This past weekend, we set up our Christmas tree. Yes, it’s a little early — we’re still days away from gorging ourselves for Thanksgiving, after all – but we bought our first full-size tree and I wanted some holiday cheer to distract me from the increasingly cold weather, so we turned up the Christmas tunes and decked the halls.
Because we’ve only ever had a tiny 2-ft tree, we have a minimal collection of ornaments, most of which had either been taken from my parents’ collection (#sorrynotsorry, you’re never getting them back) or were just glorified framed photos of our cats. So this past weekend, one of my goals was to create some new ornaments. I just wasn’t sure out of what.
My husband has a large collection of shot glasses; he’s not entirely sure how it got started, and I definitely contributed to it over the years, buying them as souvenirs wherever I traveled. At our old house, they collected dust in a pretty row on this weird shelf we had in our living room. In our new house, they’ve been collecting dust in a box under a bed, which is a shame because some of them are kinda cool!
So I whipped out my hot glue gun, some ribbon, and experimented. Turns out, a little ribbon and a lot of glue will turn a shot glass into an ornament! And not just some meaningless store-bought ornament, but one with a history, a personal significance, a story for us to remember every single year when we decorate our tree.
My family never really got into the cookie baking, we aren’t church-going, and only mom would be any good at caroling, so our Christmas traditions look a little different than other families’. For one, you always get a new toothbrush in your stocking, and because we couldn’t wake our parents up until a reasonable hour on Christmas day, like 9 or 10 am, we were allowed to only open our stockings while we waited for the festivities to begin. Opening presents on Christmas day always took like six hours because we did one at a time, and each non-Santa gift is accompanied by a clue that the recipient is required to spend at least a couple mintues trying to crack. I can’t think of many pre-Christmas traditions, besides re-watching our favorite festive flicks, and, my favorite, decorating the tree.
Unpacking ornaments and choosing their place on the tree has always been one of my favorite holiday activities. Now, I’m not talking about assembling the tree (what a pain in the ass), or stringing the lights (super duper pain in the ass… boy, am I glad we bought a pre-lit tree this year). What I loved was carefully unwrapping each ornament (often wrapped in years-old tissue paper or napkins), and picking an appropriate branch on which to hang it. I loved seeing old art projects from my brother’s and my youth – things my mom should have well thrown out by now, flimsy pieces of paper with our handprints or hideous stick figures. I loved my mom’s collection of angels, all in different styles from different times in her life. I love rediscovering ornaments that had been given to me, like my beloved Aladdin, Lion King and Ninja Turtles orbs. I loved my Grandmother’s ugly collection of nutcrackers, and the hand-painted ornaments from other deceased family members, and the hand-made collection of mailboxes my Granni made for everyone in her family (sometimes we’d find Christmas day dollar bills in these). And every year I laugh when we put a hook through my brother’s pacifier and hang it on the tree.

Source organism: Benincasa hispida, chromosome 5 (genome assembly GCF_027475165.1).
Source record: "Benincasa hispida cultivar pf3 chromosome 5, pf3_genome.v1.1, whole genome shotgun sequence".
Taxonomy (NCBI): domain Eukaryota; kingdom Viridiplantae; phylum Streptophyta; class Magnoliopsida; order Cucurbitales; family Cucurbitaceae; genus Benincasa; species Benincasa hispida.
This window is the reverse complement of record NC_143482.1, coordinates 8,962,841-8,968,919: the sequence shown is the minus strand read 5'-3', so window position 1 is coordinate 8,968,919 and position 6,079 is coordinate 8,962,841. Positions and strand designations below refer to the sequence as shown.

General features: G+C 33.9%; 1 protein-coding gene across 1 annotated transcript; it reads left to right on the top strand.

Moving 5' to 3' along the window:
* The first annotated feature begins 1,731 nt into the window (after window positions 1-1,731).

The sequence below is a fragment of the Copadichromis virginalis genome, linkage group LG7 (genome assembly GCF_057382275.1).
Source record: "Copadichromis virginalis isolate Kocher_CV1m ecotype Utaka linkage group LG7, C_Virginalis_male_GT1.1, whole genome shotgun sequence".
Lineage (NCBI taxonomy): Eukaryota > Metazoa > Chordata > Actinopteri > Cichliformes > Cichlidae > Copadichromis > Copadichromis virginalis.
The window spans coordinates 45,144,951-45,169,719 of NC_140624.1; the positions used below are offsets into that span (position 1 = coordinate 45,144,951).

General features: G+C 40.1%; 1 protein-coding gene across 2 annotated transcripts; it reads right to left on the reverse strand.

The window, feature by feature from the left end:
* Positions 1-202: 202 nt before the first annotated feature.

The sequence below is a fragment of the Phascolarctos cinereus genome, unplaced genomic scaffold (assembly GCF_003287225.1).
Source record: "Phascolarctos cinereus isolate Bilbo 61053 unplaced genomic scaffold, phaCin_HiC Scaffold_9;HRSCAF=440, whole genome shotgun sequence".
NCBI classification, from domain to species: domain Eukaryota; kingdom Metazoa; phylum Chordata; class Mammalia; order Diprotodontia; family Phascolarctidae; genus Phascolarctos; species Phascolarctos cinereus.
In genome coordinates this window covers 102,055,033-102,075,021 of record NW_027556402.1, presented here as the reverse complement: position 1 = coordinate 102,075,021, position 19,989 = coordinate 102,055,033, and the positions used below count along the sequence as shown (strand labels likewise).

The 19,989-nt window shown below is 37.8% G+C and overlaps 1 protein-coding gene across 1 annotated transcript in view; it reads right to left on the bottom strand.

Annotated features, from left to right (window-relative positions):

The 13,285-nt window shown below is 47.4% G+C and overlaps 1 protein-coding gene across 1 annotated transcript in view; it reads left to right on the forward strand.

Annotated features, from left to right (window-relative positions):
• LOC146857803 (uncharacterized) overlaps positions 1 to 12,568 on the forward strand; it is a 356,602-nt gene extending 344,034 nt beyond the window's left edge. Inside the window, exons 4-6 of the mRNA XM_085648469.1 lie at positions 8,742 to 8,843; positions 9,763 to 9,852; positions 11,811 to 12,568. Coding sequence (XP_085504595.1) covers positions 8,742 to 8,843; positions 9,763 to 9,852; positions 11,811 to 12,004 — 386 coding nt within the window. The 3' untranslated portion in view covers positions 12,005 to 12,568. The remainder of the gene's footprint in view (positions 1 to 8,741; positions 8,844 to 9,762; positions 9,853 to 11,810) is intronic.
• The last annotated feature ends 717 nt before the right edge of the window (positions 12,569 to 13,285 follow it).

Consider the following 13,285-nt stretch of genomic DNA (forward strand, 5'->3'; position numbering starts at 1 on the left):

I can’t remember all of the specific family lore associated with each piece (I know there’s a story about Madeleine L’Engle that I can never remember and have to ask about every year), but that’s half the joy in unpacking them – hearing your family history over and over. “Who did this one belong to?” “Who gave you this one?” “Where did you get this?” These are questions I will continue to ask, and questions that I hope, one day, my own future offspring ask me, because decorating the tree is not just a fun Christmas activity but a yearly journey through our family narrative.
Many of our family’s Christmas ornaments are, to me, of the same value as any other family heirloom; something to be treasured and passed down. So when I sat down to turn Justin’s shot glasses into ornaments, I didn’t do so just so we had something to hang on our tree. Each one came from a specific place, gifted to him by someone he knows, or purchased by one of us as a souvenir of a trip. Many of our most precious memories together are tied in travel, so it’s only appropriate that our Christmas tree, the bearer of our family history and teller of our family story, include so many travel-related decorations.
Some of my favorites from the Schwannema family tree?
In case it’s not clear, these are not my favorites because they’re necessarily beautiful. None of them go together, many are just cheap souvenirs, and you can clearly see strings of hot glue from my handiwork on the newly created ones. But then, my ideal Christmas tree has nothing to do with how aesthetically pleasing it is. I’ve been to many homes filled with the most beautiful, color-coordinated and richly decorated trees, with some truly gorgeous ornaments. However, my family’s Christmas tree has never, and will never, look like that. Our Christmas tree bursts with mismatched colors and a rich history, stories spanning generations…. Or rather, it will. The Schwannema tree is in its infancy. Heck, I don’t even an ornament for our newest furfamily member yet! I can’t wait to fill this tree with ornaments representing special moments in our lives, adventures we take together, and the people we love most.
What are your favorite holiday traditions? How do you decorate your Christmas tree? How do you display your favorite family treasures or travel memories? What is your favorite Christmas ornament and why?